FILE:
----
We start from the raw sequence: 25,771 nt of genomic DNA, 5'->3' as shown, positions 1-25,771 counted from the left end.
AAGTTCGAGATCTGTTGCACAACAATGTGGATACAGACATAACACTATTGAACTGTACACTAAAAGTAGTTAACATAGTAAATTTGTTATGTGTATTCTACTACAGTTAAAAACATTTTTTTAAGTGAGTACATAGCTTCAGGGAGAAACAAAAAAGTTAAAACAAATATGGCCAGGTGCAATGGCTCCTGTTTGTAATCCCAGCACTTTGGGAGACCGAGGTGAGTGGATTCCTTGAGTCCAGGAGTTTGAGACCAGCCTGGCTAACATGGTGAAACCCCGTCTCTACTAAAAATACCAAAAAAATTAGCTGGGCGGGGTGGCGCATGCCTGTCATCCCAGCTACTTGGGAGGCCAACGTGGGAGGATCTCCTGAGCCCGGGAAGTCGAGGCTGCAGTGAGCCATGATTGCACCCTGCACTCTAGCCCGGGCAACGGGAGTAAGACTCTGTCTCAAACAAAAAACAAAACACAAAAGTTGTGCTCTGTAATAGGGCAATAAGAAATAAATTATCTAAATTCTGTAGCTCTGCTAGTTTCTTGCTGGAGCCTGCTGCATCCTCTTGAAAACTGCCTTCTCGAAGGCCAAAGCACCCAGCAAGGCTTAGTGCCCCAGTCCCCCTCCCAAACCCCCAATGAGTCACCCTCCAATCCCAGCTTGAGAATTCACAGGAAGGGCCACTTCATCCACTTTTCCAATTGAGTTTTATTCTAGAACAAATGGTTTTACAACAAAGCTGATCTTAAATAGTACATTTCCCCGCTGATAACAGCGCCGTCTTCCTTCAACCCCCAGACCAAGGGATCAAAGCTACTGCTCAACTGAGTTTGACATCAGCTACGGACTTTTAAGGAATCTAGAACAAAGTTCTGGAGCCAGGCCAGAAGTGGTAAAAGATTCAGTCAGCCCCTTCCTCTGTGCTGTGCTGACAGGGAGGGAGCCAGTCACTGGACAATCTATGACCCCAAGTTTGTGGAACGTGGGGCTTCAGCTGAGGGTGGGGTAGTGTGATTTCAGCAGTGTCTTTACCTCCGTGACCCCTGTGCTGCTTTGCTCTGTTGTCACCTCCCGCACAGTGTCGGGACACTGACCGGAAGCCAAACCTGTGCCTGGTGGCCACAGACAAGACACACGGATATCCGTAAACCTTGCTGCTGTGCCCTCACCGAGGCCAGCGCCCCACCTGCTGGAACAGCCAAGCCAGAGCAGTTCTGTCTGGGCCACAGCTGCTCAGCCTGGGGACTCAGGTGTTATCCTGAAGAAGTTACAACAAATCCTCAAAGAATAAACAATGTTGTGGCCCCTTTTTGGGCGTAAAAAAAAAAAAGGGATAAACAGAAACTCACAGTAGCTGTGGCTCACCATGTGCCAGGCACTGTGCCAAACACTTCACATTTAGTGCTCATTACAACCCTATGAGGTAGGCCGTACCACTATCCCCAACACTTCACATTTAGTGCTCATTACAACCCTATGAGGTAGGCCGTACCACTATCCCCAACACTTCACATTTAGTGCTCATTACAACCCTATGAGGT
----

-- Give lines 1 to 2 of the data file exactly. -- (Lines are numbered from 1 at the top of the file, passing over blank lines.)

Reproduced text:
We start from the raw sequence: 25,771 nt of genomic DNA, 5'->3' as shown, positions 1-25,771 counted from the left end.
AAGTTCGAGATCTGTTGCACAACAATGTGGATACAGACATAACACTATTGAACTGTACACTAAAAGTAGTTAACATAGTAAATTTGTTATGTGTATTCTACTACAGTTAAAAACATTTTTTTAAGTGAGTACATAGCTTCAGGGAGAAACAAAAAAGTTAAAACAAATATGGCCAGGTGCAATGGCTCCTGTTTGTAATCCCAGCACTTTGGGAGACCGAGGTGAGTGGATTCCTTGAGTCCAGGAGTTTGAGACCAGCCTGGCTAACATGGTGAAACCCCGTCTCTACTAAAAATACCAAAAAAATTAGCTGGGCGGGGTGGCGCATGCCTGTCATCCCAGCTACTTGGGAGGCCAACGTGGGAGGATCTCCTGAGCCCGGGAAGTCGAGGCTGCAGTGAGCCATGATTGCACCCTGCACTCTAGCCCGGGCAACGGGAGTAAGACTCTGTCTCAAACAAAAAACAAAACACAAAAGTTGTGCTCTGTAATAGGGCAATAAGAAATAAATTATCTAAATTCTGTAGCTCTGCTAGTTTCTTGCTGGAGCCTGCTGCATCCTCTTGAAAACTGCCTTCTCGAAGGCCAAAGCACCCAGCAAGGCTTAGTGCCCCAGTCCCCCTCCCAAACCCCCAATGAGTCACCCTCCAATCCCAGCTTGAGAATTCACAGGAAGGGCCACTTCATCCACTTTTCCAATTGAGTTTTATTCTAGAACAAATGGTTTTACAACAAAGCTGATCTTAAATAGTACATTTCCCCGCTGATAACAGCGCCGTCTTCCTTCAACCCCCAGACCAAGGGATCAAAGCTACTGCTCAACTGAGTTTGACATCAGCTACGGACTTTTAAGGAATCTAGAACAAAGTTCTGGAGCCAGGCCAGAAGTGGTAAAAGATTCAGTCAGCCCCTTCCTCTGTGCTGTGCTGACAGGGAGGGAGCCAGTCACTGGACAATCTATGACCCCAAGTTTGTGGAACGTGGGGCTTCAGCTGAGGGTGGGGTAGTGTGATTTCAGCAGTGTCTTTACCTCCGTGACCCCTGTGCTGCTTTGCTCTGTTGTCACCTCCCGCACAGTGTCGGGACACTGACCGGAAGCCAAACCTGTGCCTGGTGGCCACAGACAAGACACACGGATATCCGTAAACCTTGCTGCTGTGCCCTCACCGAGGCCAGCGCCCCACCTGCTGGAACAGCCAAGCCAGAGCAGTTCTGTCTGGGCCACAGCTGCTCAGCCTGGGGACTCAGGTGTTATCCTGAAGAAGTTACAACAAATCCTCAAAGAATAAACAATGTTGTGGCCCCTTTTTGGGCGTAAAAAAAAAAAAGGGATAAACAGAAACTCACAGTAGCTGTGGCTCACCATGTGCCAGGCACTGTGCCAAACACTTCACATTTAGTGCTCATTACAACCCTATGAGGTAGGCCGTACCACTATCCCCAACACTTCACATTTAGTGCTCATTACAACCCTATGAGGTAGGCCGTACCACTATCCCCAACACTTCACATTTAGTGCTCATTACAACCCTATGAGGT